Looking again at the graph, another surprise is the precipitous drop in entropy starting on April 4, 2010, approximately 3 days before the release of the relevant poll. It may just be a coincidence, but the drop looks fairly significant when compared to the daily movements over the proceeding 50 days. A similar pattern was observed two days before closing with the last stocks, and as with last time there were no other polls released around this time that could serve as a reference for the trades, so perhaps it was a trader exercising inside information.

To smooth out some of the day to day fluctuations we have combined the data from the January and April stocks together in the graph below.

Graph showing movement of the average of the total entropy of the 10 political polling stocks

Graph showing movement of the average of the total entropy of the 10 political polling stocks (vertical axis) as a function of days until closing (horizontal axis.) The red series shows the average of the calculated entropy for the JAN10 and APR10 stocks immediately after the last trade of each calendar day (NZT), and the black line shows a linear fit to the data series.

The red series shows the total entropy of the two bundles, and the black line shows a linear fit to the data. The horizontal axis now represents the number of days before the stock closes. The green and yellow horizontal lines are those from the above graph corresponding to entropies of 2.6764 and 2.4894, respectively. The additional two reference entropies are given by the blue (2.9673) and orange (2.8057) lines.

Averaging the two different time periods smooths out some of the fluctuations, but once again we can still see the dip, trough and rise lasting from approximately 30 days before closing until approximately 15 days before closing. This discrepancy indicates an interesting strategy for beginners who want to take part in the stocks: simply wait until three weeks before closing, and if the highest stock in either of the National and Labour bundles is priced over about 45c then sell it and buy the rest of the bundle. Other than the non-negative definite changes in entropy, though, the trading behaviour seems fairly reasonable.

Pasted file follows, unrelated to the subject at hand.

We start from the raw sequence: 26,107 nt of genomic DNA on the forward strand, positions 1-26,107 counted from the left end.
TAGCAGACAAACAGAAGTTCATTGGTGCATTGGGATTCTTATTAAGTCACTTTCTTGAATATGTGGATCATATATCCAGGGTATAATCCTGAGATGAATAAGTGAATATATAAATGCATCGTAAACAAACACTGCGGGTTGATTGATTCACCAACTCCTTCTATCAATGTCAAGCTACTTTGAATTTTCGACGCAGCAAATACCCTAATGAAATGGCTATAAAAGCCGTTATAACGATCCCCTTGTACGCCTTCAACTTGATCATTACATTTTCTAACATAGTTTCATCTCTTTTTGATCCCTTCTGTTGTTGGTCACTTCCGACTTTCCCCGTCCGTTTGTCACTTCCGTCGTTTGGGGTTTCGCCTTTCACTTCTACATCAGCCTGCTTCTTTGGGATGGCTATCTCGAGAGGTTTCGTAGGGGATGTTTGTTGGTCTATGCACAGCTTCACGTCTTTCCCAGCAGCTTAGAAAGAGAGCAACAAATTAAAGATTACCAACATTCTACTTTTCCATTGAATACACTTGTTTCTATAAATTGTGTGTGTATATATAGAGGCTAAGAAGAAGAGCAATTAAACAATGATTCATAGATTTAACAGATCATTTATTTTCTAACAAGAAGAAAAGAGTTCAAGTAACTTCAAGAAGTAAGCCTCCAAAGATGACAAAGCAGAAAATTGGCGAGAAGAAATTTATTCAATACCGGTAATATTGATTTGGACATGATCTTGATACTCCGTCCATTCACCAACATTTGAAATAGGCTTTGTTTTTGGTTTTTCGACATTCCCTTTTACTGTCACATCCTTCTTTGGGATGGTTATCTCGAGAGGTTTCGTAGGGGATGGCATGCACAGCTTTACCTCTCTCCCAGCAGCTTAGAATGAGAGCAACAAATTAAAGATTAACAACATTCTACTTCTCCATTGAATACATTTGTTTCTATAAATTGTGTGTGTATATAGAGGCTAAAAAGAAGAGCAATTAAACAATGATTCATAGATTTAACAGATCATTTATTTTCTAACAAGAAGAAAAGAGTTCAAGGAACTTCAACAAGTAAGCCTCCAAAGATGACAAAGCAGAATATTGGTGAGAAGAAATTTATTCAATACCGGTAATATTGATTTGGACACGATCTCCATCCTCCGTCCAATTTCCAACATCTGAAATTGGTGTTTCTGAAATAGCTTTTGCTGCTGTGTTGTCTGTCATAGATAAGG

In conclusion, traders at iPredict did a fairly reasonable job with the second set of Roy Morgan Poll polling stocks in the new format, which closed in April, although they did not correctly pick the stock in the National bundle that would eventually close at $1 at any point during the period of trading.

Analogous polling stocks for the first Roy Morgan poll to be released in June have also closed, and stocks for the first poll to be released in August will be closing soon, so I will do an similar analysis on those results and publish it here in the near future.

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The latest NZ political poll was the fortnightly Roy Morgan Research poll released on Friday, July 9 (albeit three weeks after the previous poll.)

The poll has National on 53% – their highest since the late February Roy Morgan Poll. Labour are on 29% – their lowest result in a Roy Morgan Poll since early December 2009. The updated Kiwi Poll Guy polling averages have National on 53.3% +- 1.8%, confirming a statistically significant improvement over their recent low of 50.4% +- 1.1% on the 25th of May, about the time of the 2010 budget. Labour, on the other hand, are on 30.8% +- 1.7%, their lowest average since March 31st 2010.

As usual, the two graphs below summarise the polling averages for the party vote after the new poll. The horizontal axes represent the date, starting 60 days before the 2008 NZ General Election, and finishing on the present day. The solid lines with grey error bands show the moving averages of the party vote for each party, and circles show individual polls with the vertical lines representing the total errors.

Party vote support for the eight major and minor NZ political parties

Party vote support for the eight major and minor NZ political parties as determined by moving averages of political polls. Colours correspond to National (blue), Labour (red), Green Party (green), New Zealand First (black), Maori Party (pink), ACT (yellow), United Future (purple), and Progressive (light blue) respectively.

Party vote support for the six minor NZ political parties

Party vote support for the six minor NZ political parties as determined by moving averages of political polls. Colours correspond to Green Party (green), New Zealand First (black), Maori Party (pink), ACT (yellow), United Future (purple), and Progressive (light blue) respectively.

As always, please check the Graphs page for further simulation results.